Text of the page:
Members of 10 labour organizations together with retired teachers held a demonstration outside the Iranian parliament on Tuesday. Their demands were for improved pay and conditions.
Strike in Israel as company threatens to sell factory
Workers at the Nesher Har-Tov factory near Bet Shemesh, Israel, struck on Monday. The Histadrut labour federation organised the strike following the announcement by executives that they are going to sell off the factory. The company produces a popular malt-flavored soft drink.
Strike by South African power plant construction staff
Construction workers employed by a contracted company building a power plant for Eskom at Medupi are continuing their strike. They are protesting poor hostel accommodation, the abolition of a contract bonus and are seeking a renegotiation of the living out allowance.
Workers have criticised the government for not intervening to resolve the dispute, particularly as the country is affected by regular load shedding, or power blackouts.
Short time working protest by Zimbabwean rail workers
Zimbabwean railway workers have embarked on a daily two-hour strike in an attempt to force management to pay 11 months outstanding wages.
Management, addressing workers at a rally surrounded by riot police, claim they are not able to pay wages due low business.
The Railway Association of Enginemen said they would continue the daily action until their concerns are addressed. However, the union showed its commitment to the company and said its members would return to work each day after their two-hour strike.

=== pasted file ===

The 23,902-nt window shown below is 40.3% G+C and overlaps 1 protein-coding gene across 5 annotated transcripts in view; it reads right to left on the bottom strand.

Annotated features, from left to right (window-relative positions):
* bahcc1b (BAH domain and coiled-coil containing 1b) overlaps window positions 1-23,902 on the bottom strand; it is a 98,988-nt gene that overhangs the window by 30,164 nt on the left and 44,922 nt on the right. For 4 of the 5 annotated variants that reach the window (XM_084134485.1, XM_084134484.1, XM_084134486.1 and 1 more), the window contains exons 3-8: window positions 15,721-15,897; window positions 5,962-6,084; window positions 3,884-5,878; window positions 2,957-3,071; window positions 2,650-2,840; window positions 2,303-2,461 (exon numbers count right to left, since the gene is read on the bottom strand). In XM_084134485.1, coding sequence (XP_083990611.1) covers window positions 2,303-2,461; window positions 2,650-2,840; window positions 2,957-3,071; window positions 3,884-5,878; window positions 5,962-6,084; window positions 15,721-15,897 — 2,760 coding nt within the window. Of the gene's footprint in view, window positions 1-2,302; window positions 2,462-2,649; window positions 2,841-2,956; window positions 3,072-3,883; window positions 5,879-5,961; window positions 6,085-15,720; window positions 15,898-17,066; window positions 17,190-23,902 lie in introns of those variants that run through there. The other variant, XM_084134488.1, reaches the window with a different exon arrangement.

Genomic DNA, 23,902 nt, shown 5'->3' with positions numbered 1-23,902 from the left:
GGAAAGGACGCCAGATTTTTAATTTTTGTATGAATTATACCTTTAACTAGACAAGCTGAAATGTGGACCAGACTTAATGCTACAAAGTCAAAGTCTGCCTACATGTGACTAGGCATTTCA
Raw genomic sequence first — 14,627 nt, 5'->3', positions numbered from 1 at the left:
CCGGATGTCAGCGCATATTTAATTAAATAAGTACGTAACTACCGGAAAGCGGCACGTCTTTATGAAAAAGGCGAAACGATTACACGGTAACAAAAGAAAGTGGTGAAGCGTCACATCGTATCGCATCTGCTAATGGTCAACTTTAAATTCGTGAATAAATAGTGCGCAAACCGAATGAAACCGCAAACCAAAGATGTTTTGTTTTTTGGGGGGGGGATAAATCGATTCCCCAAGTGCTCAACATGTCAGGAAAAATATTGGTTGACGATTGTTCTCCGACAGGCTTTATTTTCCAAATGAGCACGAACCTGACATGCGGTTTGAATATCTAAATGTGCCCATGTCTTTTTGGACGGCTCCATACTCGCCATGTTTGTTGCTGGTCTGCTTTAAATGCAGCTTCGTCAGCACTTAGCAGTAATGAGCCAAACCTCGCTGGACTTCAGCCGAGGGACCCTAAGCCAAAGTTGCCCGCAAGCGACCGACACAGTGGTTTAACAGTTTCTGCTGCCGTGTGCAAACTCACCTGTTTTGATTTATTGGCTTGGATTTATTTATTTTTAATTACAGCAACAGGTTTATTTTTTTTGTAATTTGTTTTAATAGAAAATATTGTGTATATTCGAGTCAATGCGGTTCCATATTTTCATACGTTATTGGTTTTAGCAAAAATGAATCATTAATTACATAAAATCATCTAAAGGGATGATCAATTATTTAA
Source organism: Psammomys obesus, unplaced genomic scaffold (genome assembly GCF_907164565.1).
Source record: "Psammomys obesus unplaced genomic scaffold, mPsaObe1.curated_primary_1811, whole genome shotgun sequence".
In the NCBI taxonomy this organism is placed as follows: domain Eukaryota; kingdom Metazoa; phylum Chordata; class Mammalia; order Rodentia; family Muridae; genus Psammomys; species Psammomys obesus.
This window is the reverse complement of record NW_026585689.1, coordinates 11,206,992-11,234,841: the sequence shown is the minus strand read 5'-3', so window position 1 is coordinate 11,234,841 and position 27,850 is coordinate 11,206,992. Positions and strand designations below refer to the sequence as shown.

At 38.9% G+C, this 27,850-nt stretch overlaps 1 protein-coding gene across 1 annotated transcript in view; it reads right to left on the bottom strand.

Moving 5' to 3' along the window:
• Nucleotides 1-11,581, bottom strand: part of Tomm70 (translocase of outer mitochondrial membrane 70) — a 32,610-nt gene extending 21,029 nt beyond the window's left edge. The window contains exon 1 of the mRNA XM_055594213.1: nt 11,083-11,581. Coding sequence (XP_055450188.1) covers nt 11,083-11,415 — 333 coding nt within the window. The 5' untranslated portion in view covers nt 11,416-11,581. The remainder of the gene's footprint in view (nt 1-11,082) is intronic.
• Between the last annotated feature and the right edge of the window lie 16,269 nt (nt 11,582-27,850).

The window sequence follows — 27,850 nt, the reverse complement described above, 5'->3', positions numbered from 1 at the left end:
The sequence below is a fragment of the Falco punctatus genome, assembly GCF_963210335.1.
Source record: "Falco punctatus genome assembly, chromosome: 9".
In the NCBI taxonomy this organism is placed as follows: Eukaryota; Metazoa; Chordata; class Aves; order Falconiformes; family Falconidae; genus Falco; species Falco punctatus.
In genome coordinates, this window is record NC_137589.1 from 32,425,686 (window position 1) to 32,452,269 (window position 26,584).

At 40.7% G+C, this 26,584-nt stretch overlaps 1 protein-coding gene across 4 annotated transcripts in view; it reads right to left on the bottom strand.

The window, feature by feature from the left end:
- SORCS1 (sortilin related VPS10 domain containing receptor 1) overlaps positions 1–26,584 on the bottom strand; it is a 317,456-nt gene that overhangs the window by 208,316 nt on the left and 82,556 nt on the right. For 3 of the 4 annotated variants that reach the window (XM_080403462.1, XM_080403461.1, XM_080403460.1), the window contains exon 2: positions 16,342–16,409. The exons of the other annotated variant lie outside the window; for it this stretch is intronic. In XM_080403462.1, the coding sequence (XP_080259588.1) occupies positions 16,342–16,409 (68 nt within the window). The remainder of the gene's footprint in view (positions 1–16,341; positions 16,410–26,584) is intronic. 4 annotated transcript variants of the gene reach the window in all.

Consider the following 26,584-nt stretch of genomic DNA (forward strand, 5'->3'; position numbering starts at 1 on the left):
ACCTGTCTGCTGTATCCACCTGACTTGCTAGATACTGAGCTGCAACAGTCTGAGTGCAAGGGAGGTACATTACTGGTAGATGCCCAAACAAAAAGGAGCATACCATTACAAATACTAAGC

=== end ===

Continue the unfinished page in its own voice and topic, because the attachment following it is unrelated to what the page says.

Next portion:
Zimbabwean municipal workers impound cars over unpaid wages protest
Council employees in Gweru City, Zimbabwe, impounded the local authority’s cars last Friday to highlight their demand for unpaid wages. They took control of the cars in the police compound to prevent councilors and management taking what the protestors called “a jaunt to Bulawayo.”
The employees last pay cheque was for the month of December, but they are still owed wages for the months April through to July for last year. A Workers Committee spokesperson said, “We can’t have management and councilors spending council money on trips that do not benefit workers who are in salary arrears.”
Strike of Mozambique construction workers